Premieres Oct. 1 on Fox

Adam Scott and Craig Robinson — players on, respectively, Parks and Recreation and The Office — were always strong even when their shows faltered a bit. So it’s no surprise that together, their chemistry elevates a pilot for a series whose plot is a bit too convoluted to be satisfyingly explained in thirty minutes. Scott plays a conspiracy theorist obsessed with the paranormal, while Robinson plays an ace investigator who’d been taken off the job. Together, they’ve been recruited to be a sort of overtly comic X-Files team, digging into supernatural happenings around L.A. The plot, in the show’s first half-hour, is less compelling than the pair’s star power. They make for a team worth following; let’s see if the show’s story picks up steam.

The Gifted

Premieres Oct. 2 on Fox

The Gifted, which tells the story of young mutants exploring their powers, promises to be one of the best Marvel-universe TV series because it plays things relatively straight. The series lacks the elaborate fripperies that made FX’s Legion such a challenging watch and also eschews the endless throat-clearing that characterizes some of the Marvel series on Netflix. This is a brisk, to-the-point story that quickly establishes compelling stakes: Stephen Moyer and Amy Acker play the parents of two children (Natalie Alyn Lind and Percy Hynes White) with mutant abilities, forced to try to evade a government that would prefer to wipe out those who deviate from the norm. Who knows how it’ll wear over a season, but the first hour was delightfully decisive in a way few other comic-book shows allow themselves to be. This is a show that knows what it wants to do and trusts you to go along.

The Mayor

Premieres Oct. 3 on ABC

Courtney Rose (Brandon Micheal Hall) is an aspiring rapper who decides, in a bid for attention, to run for municipal office. It should come as no surprise, given the state of American politics, that he ends up winning. Indeed, Courtney’s sanguine about winning the post — how much work does a mayor have to do, anyhow? — but shocked that the job lasts a whole four years. The time will go by a little easier with help from a political hack played by Lea Michele (refreshingly finding a new tone from her aggressively peppy Glee character) and the support of his mom (Yvette Nicole Brown). In its first thirty minutes, The Mayor establishes an appealing set of characters in a real-feeling yet slightly askew town and finds a chilled-out, amiable tone that could eventually place it in the top tier of ABC’s strong family comedies.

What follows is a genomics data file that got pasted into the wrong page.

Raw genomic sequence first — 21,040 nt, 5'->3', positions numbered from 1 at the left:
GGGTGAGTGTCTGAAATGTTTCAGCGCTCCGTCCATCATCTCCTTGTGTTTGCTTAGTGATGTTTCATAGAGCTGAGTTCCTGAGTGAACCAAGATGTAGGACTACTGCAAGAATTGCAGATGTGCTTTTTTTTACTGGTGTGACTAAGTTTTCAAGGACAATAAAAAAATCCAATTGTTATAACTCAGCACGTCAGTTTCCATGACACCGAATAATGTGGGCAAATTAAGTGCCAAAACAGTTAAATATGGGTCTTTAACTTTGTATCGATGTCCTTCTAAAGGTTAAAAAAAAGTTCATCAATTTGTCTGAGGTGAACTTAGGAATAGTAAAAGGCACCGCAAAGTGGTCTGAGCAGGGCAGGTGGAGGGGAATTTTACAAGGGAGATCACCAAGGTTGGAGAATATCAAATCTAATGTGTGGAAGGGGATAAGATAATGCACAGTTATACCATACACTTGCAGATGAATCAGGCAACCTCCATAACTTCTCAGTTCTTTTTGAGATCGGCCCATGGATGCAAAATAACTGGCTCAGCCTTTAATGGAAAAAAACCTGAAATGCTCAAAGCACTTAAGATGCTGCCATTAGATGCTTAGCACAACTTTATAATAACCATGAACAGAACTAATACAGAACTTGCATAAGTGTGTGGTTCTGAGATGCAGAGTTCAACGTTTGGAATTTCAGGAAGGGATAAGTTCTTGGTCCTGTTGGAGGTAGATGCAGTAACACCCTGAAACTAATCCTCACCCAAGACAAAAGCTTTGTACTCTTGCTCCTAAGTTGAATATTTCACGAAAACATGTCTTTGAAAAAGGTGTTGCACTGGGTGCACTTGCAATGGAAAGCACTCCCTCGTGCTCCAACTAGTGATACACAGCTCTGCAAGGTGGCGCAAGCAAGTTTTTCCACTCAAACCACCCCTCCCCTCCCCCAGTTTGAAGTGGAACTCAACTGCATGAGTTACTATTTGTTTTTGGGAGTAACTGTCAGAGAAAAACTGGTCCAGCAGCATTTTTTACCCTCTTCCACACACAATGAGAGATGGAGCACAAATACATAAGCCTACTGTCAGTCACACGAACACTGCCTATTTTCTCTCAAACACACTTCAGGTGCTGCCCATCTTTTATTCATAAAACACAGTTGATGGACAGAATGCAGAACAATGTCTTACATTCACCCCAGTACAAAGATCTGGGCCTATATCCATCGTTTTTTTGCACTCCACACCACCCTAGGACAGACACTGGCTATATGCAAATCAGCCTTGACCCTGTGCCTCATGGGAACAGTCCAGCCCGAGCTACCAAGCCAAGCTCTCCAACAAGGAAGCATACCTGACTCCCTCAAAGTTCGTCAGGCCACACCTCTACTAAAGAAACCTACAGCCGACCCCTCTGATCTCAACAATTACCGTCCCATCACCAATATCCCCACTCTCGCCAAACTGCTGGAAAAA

Premieres Oct. 11 on The CW

A sharp-edged update of the classic melodrama from soap savant Josh Schwartz (The O.C., Gossip Girl), Dynasty exists precisely on the wavelength of its potential viewers. The “dynasty” here is a family-run energy company whose patriarch, Blake Carrington (Grant Show) is on the precipice of an ill-advised marriage to an interloper, the arriviste Cristal (Nathalie Kelly), to his equally avaricious kids’ horror. Just about the only flaw — for viewers who’ve been hungering for cruel, witty thrills — is the insistence on trying to connect the story to contemporary themes, as with references to other “dynasties” in the news (the Trumps, the Kardashians). Who needs such laborious grasps at relevance when the fun of hair-pulling is eternal?